Jerred Moon 44:40
Yeah, rules on it.
Got the got the rules on it, most of them missing. This one actually got screwed up. But if you buy the the updated one, you will have all the rules.
Jerred Moon 44:52
You know, what’s unfortunate about the rules is that so there’s one through 15 for anybody’s listening Then there’s rule number 76. What was intentional, but I almost wish that we had 16 rules and then rule 76 was the next one because people think that it’s just an actual typo. Yeah, I’ve gotten that comment. People are like, oh, that you mean 16? Like, no, I mean, number 76. But it also kind of dates you because I guess that’s becoming an old an old movie.
Well, that’s, that’s why you should keep it because if you you know, it’s not a typo if you know, rule 76 Yeah, otherwise, it’s
Jerred Moon 45:35
the token. I may not even know that movie. I mean, let’s be real. You don’t do don’t see dates, dates, people.
Kyle Shrum 45:49
I’m googling it. Right.
Jerred Moon 45:53
Okay, I immediately I really
Kyle Shrum 45:55
kind of movies. I thought that I thought that I had seen all the movies I needed to see apparently there’s a bunch of Oh, Wedding Crashers. I have seen it maybe. Yeah. I saw it once though. I didn’t. That didn’t stick out to me. Sorry. unfortunate. I apologize.
Jerred Moon 46:13
We don’t know what to say we’re kind of
Kyle Shrum 46:17
hanging over my head.
Jerred Moon 46:18
I’m gonna have to post that YouTube video of the clip of him saying rule number 76. In the Facebook group, just so everyone knows what the hell we’re talking about?
Probably a good move. Because one of those do you have? Well,
Kyle Shrum 46:35
apparently I’m not as cultured in in movies
Jerred Moon 46:39
as me, which is saying something is said. I feel
Kyle Shrum 46:43
like there’s a small pool of movies that you’ve seen though. It’s all
Jerred Moon 46:47
from a given timeframe, because I stopped watching movies a long time ago. Yeah. So there’s about a decade of my life where I watched the movies, and I know some things but if you didn’t watch those same movies, and
for the last seven years, if it’s not animated, you probably have no idea what
Jerred Moon 47:05
I’ve seen frozen 114 times. I can talk about that. Yeah.
Kyle Shrum 47:11
Yeah. Yeah, I’m up on all the animated films as well. And TV shows and everything. I would say updates for me had an interesting weekend. came home from church on Sunday. And there was water running through my yard and down my driveway. All that good stuff turns out my water main line had busted so I had a nice little active recovery day digging up my watermain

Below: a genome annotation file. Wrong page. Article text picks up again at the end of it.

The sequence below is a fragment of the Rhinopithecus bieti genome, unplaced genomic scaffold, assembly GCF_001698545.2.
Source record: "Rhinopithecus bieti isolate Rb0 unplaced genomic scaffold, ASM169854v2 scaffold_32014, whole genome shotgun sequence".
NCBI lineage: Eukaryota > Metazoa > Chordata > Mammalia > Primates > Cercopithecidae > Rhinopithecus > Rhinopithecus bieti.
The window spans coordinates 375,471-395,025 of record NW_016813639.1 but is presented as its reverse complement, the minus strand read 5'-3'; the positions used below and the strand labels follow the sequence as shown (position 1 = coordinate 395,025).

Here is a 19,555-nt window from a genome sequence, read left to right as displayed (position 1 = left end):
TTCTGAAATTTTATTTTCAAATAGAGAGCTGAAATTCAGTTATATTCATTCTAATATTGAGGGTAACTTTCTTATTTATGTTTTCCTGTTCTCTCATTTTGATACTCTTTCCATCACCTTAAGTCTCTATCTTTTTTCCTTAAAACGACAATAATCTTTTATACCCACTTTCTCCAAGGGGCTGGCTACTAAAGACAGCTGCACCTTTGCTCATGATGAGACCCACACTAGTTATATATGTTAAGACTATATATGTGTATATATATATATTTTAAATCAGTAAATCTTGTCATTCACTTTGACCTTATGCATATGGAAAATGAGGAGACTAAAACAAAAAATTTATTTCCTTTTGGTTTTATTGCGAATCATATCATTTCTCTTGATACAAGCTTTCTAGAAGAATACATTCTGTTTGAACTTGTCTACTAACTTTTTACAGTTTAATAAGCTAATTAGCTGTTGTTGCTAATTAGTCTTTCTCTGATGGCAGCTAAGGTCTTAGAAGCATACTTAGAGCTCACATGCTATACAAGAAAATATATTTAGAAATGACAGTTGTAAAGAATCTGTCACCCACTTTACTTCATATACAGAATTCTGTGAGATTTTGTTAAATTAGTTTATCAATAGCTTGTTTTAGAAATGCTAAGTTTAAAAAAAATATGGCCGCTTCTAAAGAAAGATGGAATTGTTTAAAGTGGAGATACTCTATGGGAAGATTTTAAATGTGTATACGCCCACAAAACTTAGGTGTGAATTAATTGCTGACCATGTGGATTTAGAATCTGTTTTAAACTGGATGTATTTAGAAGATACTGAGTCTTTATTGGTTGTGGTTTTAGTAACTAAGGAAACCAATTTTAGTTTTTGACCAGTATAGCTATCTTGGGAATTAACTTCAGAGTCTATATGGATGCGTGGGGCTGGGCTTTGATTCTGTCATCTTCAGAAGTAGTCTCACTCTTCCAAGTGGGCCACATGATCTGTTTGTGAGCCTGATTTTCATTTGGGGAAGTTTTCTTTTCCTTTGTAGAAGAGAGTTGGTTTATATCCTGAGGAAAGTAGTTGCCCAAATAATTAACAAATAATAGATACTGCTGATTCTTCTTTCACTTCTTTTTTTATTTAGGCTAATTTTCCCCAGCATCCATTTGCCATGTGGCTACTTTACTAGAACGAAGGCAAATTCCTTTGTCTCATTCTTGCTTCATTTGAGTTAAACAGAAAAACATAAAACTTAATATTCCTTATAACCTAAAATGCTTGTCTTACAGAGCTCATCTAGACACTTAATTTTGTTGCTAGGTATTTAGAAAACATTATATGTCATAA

Jerred Moon 47:42
better than in your house.
Kyle Shrum 47:44
Better than in my house. It was great. What’s much better got got that whole land replaced and then build it all back in with the dirt. Got it all done in one day. Felt good, big accomplishment. But I was this is day two of the trench digging soreness even after the heavy squat
Jerred Moon 48:04
because it took this company at my house two weeks to dig a hole and fill it back in so well.
Kyle Shrum 48:11
I could have flown to Texas and dug it for you and flown back in the time it took them yeah, for half the cost
not know you didn’t hear him say septic is different than fresh.
Kyle Shrum 48:25
septic is different.
Jerred Moon 48:27
Well, it’s all brand new, so none of it had been used yet. Okay, well that’s fair.
Kyle Shrum 48:33
Anyway, so yeah, that’s my bait. Well active recovery in the front yard on Sunday. Fun times.
Wow. All right.
Jerred Moon 48:43
We really do need Joe here to keep these updates interesting. My goodness
Kyle Shrum 48:48
I don’t know what’s not interesting about digging up the waterline
Jerred Moon 48:50
I’m just joking. I don’t have any updates either because I’m just gonna bring it down. That’s why I preemptively said we need to do because I don’t know how many times I could say the office isn’t done and I’m waiting for it to be done but I guess I’ll give an update on that anyway. The Office isn’t done. HQ smaller HQ in my in my backyard, but they did finish painting it over the weekend. Which is a big deal. So now we’re waiting on electricity, not electricity. We have that. We’re waiting on electrical people to come install lights. There you go. electricians electrical, electrical, electrical people. I like to be super, you know, like all inclusive. Just in case they’re not actually licensed. The people they end up sending
a bottle during a thunderstorm electrical people. That’s what I’m gonna do like some book powered read just
Jerred Moon 49:45
the during the storm, the epic storm we had here in Texas that winter storm. All the trades got super backed up and I had like two weeks after they were still so backed up and I had like a simple like clogged, drain like clean out drain. Like it just wasn’t working. And so I called the plumbing company we typically use, they came out. And I was asking the guy a bunch of questions because I’d like, I want to know, like, I just want to know, things, you know, because it maybe I can do it myself next time, maybe you know, something I don’t see there’s a bigger problem or whatever. And after about like three minutes of pestering this guy with questions and getting very limited responses, he was like, Look, dude, I’m not even a plumber. Okay. He’s like, the company is really backed up. They sent me because I know how to operate the drain snake. And he’s like, that’s all I’m doing here. He’s like, Oh, we have the machinery. You don’t. I’m doing it. He’s like, if you had this equipment, you could do it. And I was like, okay, not even a plumber. Great. Thanks. Awesome. Thanks for coming out. But I’m afraid I guarantee it. I get noticed. Really hard,